Alternative Tipping Point: Spider-Man

Here’s another cheater entry: the writing exercise from earlier in this week, all based on what would happen if Spider-Man did stop the criminal who would later kill his Uncle Ben.

With Great Power Comes Great Responsibility

The reason Spider-Man didn’t stop the criminal in the original story is because the wrestling manager for whom Spider-Man was auditioning ripped him off, and he was bitter. In this version of events, Spider-Man stops the thief. The manager, thankful that Spider-Man saved his money, decides to support Peter Parker’s movement into the world of meta-human entertainment. This is the beginning of a life-long relationship that is very profitable for both men.

Spider-Man becomes not a hero, but a television celebrity. Peter gains some status, and he helps to lift Aunt May and Uncle Ben out of poverty, buying them a house. Aunt May is happy and as a result of less stress, her overall health is better than in the previous continuity. Peter is grounded in the good morality his aunt and uncle teach him. His aunt and uncle suggest to him that celebrity might only be temporary, and strongly suggest that he still pursue a college degree.

Peter goes to college for a semester, but his career as a wrestling meta-human gradually takes more and more time, so he drops out. True, dropping out is against Aunt May and Uncle Ben’s wishes, but Peter’s manager makes sure Peter gets a nice slice of the merchandising rights for the Spider-Man toys, costumes, and cartoons that come out as Peter’s popularity increases. Peter and his family build up a healthy nest egg. Aunt May and Uncle Ben come around to agree with Peter that quitting college was a sound decision.

During Peter’s semester at college, he meets Gwen Stacy. Another positive from not being Spider-Man the hero is that both Gwen and her dad George are not killed by Spider-Man villains. Gwen is a nice girl and Peter is a nice guy, and they decide to marry. As the years go by, Peter sees his main obligation as taking care of his family: Aunt May, Uncle Ben, Gwen and their two sons. Peter believes that this is why he was given the gift of his spider powers. This is the great responsibility that comes with great powers.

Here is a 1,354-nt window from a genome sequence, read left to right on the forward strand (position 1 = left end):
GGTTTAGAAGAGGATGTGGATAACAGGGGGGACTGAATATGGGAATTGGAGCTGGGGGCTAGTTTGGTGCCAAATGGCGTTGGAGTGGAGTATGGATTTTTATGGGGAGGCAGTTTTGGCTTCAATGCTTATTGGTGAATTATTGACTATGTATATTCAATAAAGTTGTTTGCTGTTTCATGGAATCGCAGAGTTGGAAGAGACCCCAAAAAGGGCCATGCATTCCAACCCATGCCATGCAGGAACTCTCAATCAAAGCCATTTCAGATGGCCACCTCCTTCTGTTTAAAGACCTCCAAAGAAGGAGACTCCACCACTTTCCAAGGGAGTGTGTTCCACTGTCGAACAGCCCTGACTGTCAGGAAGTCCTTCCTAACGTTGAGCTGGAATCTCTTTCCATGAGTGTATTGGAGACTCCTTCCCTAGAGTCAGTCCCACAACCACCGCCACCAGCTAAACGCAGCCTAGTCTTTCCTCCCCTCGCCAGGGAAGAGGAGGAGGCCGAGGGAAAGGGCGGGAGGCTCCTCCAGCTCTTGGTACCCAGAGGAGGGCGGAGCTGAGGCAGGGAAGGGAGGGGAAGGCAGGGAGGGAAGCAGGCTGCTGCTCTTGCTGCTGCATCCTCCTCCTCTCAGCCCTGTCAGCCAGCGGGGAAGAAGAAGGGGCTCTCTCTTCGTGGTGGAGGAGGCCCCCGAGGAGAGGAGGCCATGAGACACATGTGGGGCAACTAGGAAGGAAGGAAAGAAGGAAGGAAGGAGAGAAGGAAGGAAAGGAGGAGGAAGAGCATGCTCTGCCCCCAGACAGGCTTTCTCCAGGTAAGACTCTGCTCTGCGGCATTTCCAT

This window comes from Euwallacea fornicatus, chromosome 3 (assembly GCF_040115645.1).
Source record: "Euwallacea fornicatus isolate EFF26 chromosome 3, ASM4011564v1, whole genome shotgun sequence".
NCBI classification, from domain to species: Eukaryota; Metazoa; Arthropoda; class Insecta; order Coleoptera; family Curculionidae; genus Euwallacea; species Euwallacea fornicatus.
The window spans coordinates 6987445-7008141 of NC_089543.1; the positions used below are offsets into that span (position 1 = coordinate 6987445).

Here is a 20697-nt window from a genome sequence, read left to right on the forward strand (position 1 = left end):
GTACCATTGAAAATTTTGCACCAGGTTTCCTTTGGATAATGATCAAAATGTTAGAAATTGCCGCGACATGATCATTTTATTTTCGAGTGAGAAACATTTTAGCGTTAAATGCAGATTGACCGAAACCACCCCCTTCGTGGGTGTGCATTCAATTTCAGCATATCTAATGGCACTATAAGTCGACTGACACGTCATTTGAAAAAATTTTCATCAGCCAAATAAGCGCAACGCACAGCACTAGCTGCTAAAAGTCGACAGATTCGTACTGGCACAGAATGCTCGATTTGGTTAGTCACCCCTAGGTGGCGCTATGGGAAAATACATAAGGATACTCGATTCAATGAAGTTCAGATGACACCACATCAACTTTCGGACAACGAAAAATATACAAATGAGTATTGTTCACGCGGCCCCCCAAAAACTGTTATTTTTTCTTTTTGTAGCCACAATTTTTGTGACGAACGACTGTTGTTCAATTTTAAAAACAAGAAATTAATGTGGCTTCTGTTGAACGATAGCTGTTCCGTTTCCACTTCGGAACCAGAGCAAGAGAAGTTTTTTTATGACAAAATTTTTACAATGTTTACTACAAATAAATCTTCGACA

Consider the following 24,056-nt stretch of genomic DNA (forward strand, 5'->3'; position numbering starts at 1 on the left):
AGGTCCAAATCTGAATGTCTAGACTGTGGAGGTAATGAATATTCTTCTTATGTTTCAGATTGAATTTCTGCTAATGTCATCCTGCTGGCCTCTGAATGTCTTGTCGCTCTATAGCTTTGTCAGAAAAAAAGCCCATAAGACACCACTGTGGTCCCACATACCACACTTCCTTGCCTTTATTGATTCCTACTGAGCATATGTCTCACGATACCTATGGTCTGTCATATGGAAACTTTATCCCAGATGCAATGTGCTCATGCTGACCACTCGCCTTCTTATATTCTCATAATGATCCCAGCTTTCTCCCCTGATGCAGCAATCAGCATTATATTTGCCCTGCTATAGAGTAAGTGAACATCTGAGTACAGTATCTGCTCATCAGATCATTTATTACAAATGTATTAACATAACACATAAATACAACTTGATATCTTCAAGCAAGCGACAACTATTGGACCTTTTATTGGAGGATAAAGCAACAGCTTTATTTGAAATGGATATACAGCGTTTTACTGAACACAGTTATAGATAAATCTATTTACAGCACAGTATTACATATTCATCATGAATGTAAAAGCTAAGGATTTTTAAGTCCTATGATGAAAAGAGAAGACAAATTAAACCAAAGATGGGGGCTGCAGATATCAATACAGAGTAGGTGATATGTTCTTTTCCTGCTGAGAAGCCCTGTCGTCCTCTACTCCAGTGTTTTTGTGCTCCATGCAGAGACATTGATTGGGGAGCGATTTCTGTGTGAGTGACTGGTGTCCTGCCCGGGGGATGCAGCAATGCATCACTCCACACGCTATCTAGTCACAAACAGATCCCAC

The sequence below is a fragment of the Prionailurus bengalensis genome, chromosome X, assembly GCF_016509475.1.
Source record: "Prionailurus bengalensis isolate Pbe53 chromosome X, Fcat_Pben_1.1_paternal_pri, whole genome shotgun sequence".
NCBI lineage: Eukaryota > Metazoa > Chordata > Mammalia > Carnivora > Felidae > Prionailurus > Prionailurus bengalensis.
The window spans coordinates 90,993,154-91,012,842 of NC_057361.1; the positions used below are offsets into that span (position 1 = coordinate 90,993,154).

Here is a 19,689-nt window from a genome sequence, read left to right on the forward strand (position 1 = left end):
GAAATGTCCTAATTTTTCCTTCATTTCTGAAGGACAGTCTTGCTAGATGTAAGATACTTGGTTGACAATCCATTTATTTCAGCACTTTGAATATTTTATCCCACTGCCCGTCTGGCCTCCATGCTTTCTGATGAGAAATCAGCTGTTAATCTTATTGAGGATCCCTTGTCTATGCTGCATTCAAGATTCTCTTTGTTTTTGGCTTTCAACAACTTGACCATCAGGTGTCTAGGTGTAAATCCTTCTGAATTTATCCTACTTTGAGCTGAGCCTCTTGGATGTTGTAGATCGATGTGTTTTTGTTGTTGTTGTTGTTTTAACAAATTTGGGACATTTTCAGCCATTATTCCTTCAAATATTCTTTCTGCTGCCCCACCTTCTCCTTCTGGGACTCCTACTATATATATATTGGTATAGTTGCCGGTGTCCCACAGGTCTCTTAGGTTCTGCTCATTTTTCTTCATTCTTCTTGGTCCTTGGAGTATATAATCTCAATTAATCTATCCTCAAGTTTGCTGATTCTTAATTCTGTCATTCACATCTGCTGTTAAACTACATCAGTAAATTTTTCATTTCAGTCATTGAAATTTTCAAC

Throughout his adult life, Peter continues wrestling, touring the country and gaining status by moving up into higher profile leagues. Ultimately, Spider-Man will end up in the same wrestling federation as the Thing from the Fantastic Four and the reformed Sandman. This reality emulates the previous one as Spider-Man assists the Thing and the rest of the Fantastic Four in a brief fight against Dr. Doom. Aunt May makes Peter promise he will never do anything that risky again, and he listens to her. This doesn’t stop Peter’s promoters from striking a comics deal with Marvel Comics. Peter Parker, Wrestling Spider-Man, the comic, lasts for about a year.

Life is good for Peter, Gwen, and the Parker family. But who might be affected adversely by this Spider-Man-shaped hole in the universe? First of all, the future will be very different for Harry Osborne. Harry, Peter’s drug-addicted roommate in college, was the son of the Green Goblin. Upon finding out about his dad’s activities, Harry overdoes the heroin one sad night and dies. Since Peter lived with Harry for one semester, this is barely a blip on Peter’s radar.

Mary Jane Watson, who ultimately marries Peter in the other continuity, continues to pursue her dream of becoming an actress. Regrettably, MJ was always a bit wild, and she gets caught up in the glamorous life of Hollywood. Pretty, but not super-talented, she manages to snag bit roles, a long running gig in a 70s sitcom, and ultimately becomes a has-been actress who is relegated to nostalgia status, like Farrah Fawcett or Suzanne Summers. MJ goes into and out of rehab because of trouble with alcohol. She achieves minor infamy as the mistress of a politician.